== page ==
A shortage several years ago of a drug used to treat a deadly infection known as septic shock was tied to an increase in deaths among patients with the condition, a new study shows.
The likelihood that hospitalized patients in septic shock would die was nearly 4 percentage points higher during the 2011 shortage of norepinephrine, compared to when hospitals had an adequate supply, researchers found.
Norepinephrine, a so-called vasoconstrictor, raises blood pressure by causing blood vessels to constrict.
"There are a lot of things that happen for a shortage to occur," said senior author Dr. Hannah Wunsch, of Sunnybrook Health Sciences Center in Toronto. "They end up happening frequently."
Wunsch and colleagues write in JAMA that the U.S. Food and Drug Administration announced a severe shortage of norepinephrine in February 2011 due to production issues at three manufacturing centers. The shortage lasted a year.
For the study, the researchers analyzed data on 27,835 septic shock patients treated at 26 U.S. hospitals between 2008 and 2013. All of the hospitals treated at least 60 percent of their septic shock patients with norepinephrine before the shortage.
Hospitals were deemed to be experiencing a shortage of norepinephrine if their use of the drug dropped more than 20 percent over a three-month period.
Before the shortage, the drug was used in about 77 percent of septic shock patients at the 26 hospitals. Use fell to about 56 percent during the second quarter of 2011.
During times of shortage, the risk of death among septic shock patients was about 40 percent, compared to about 36 percent when hospitals weren't experiencing a shortage.
The researchers say the 4 percentage point difference likely represents hundreds of excess deaths among septic shock patients.
They can't explain why the risk of death increased during the drug shortage, but it may be due to the drugs doctors chose to use in place of norepinephrine.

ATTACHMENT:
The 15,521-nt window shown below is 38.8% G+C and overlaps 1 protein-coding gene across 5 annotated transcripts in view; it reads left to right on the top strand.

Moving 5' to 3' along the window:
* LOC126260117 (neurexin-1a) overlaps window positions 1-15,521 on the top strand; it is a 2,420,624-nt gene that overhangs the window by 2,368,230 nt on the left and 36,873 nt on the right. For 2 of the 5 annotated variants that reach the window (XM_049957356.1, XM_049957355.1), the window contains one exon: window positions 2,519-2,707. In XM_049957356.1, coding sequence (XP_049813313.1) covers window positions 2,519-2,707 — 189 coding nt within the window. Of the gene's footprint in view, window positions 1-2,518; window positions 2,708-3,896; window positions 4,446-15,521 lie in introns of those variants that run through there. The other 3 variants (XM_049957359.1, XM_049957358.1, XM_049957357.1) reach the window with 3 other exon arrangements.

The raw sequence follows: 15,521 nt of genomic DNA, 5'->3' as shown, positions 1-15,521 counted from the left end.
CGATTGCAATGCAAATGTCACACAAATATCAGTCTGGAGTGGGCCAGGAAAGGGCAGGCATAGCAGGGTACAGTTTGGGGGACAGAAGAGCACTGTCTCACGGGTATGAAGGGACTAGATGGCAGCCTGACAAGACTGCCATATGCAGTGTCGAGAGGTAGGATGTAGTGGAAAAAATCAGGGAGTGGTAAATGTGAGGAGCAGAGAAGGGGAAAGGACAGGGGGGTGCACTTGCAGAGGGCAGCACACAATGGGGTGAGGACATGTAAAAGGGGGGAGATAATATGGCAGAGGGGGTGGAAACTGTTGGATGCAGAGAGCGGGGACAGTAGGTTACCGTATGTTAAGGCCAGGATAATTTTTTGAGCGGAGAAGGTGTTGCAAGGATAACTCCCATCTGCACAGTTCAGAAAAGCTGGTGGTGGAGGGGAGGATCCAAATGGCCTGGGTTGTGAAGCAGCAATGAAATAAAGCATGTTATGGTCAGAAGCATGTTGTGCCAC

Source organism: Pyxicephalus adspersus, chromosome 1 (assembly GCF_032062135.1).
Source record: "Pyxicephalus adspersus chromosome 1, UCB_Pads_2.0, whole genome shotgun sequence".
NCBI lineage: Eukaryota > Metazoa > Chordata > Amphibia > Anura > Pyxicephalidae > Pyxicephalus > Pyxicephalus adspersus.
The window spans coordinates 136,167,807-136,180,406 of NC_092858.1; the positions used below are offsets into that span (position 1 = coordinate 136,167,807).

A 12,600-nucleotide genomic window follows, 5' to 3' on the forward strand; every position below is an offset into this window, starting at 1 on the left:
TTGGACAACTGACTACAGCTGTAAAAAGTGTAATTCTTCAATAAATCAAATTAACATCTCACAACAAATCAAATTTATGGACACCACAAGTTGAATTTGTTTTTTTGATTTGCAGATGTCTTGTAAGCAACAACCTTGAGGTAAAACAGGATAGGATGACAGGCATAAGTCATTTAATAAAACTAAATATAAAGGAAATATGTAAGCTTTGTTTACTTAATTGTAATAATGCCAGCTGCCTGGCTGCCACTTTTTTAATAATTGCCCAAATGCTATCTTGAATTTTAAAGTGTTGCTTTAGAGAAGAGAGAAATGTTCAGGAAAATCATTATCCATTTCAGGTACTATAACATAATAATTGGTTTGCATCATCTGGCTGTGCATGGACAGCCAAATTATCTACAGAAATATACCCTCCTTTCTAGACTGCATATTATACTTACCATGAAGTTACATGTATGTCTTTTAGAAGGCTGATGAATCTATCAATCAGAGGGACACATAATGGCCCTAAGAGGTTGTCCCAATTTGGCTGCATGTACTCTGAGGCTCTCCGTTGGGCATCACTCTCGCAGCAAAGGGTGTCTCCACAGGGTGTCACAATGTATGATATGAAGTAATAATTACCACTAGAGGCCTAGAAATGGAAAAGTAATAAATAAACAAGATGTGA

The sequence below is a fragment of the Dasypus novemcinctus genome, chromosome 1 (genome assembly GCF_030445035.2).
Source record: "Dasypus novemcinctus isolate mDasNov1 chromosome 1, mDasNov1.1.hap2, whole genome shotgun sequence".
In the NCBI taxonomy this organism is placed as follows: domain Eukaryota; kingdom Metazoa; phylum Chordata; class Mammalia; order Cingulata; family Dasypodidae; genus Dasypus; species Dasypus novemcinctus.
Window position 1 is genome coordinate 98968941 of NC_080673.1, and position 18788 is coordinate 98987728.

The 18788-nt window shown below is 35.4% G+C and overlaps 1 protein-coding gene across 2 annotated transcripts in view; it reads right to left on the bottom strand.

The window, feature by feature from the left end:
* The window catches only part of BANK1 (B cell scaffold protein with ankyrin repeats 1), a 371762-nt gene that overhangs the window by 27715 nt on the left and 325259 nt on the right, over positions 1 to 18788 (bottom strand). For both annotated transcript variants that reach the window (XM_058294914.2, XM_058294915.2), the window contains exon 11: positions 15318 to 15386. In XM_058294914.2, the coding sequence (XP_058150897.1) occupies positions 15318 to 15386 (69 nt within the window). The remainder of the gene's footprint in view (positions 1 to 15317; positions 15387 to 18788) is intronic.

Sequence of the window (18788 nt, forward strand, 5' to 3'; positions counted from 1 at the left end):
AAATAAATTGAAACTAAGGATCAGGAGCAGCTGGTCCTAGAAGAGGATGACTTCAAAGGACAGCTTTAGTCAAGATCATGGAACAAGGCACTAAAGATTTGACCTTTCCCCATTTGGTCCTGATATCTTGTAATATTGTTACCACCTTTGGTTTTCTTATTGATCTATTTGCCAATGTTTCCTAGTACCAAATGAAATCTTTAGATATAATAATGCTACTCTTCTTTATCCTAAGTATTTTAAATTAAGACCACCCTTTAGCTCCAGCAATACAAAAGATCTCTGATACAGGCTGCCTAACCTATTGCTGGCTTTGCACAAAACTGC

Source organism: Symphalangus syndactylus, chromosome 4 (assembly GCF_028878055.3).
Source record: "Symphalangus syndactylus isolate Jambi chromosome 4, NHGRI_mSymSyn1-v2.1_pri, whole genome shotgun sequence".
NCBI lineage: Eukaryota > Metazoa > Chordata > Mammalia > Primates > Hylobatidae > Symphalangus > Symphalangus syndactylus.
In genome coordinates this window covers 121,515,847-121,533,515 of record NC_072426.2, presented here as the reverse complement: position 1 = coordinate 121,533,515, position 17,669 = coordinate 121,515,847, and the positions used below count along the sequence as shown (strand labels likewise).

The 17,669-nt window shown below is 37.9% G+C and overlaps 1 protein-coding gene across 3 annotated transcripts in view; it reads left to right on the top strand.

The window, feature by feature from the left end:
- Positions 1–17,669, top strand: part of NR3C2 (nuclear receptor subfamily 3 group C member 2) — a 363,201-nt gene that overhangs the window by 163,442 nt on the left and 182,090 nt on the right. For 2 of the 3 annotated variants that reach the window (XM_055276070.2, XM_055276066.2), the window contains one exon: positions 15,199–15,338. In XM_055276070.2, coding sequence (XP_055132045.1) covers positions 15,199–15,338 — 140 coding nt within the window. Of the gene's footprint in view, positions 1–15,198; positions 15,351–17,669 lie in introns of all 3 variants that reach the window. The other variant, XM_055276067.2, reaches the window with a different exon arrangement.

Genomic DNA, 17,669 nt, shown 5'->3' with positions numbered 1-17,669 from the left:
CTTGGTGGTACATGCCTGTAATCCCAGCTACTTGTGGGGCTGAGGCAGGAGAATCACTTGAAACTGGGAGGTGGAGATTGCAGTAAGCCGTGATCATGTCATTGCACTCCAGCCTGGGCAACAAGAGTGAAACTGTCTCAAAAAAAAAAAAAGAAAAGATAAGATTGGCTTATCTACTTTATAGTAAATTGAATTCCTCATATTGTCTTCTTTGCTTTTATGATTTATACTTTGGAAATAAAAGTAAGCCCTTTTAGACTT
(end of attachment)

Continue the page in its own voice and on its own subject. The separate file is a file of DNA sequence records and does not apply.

For example, as norepinephrine use in patients with septic shock was decreasing, use of the vasoconstrictor drug known as phenylephrine rose from about 36 percent to about 54 percent.
Wunsch said that while guidelines suggest using dopamine to raise blood pressure if norepinephrine is not available, doctors may have used phenylephrine since it isn't tied to rapid heartbeats. Unfortunately, however, its use as a replacement for norepinephrine in septic shock hasn't been studied.
Her team says other issues, too, could explain the link between the drug shortage and the higher mortality. For example, patients who did receive the drug may have had to wait longer for it.
"You can't come to the firm conclusion that the alternative vasopressor was the problem, but it does point to problems in the system when there are shortages of medications like that," Wunsch said.
She hopes the new findings push the subject of drug shortages to the forefront and encourage people to revisit questions about sustaining drug pipelines.
In an editorial accompanying the new study, Julie Donohue and Dr. Derek Angus, both of the University of Pittsburgh, suggest five broad solutions to drug shortages, including early warning systems, rapid changes to professional guidelines about drug alternatives and expanded stockpiles of drugs.
Some of these approaches would "require major restructuring of the industry and its regulation," they write.
The new research was published to coincide with a presentation at the 37th International Symposium on Intensive Care and Emergency Medicine in Brussels.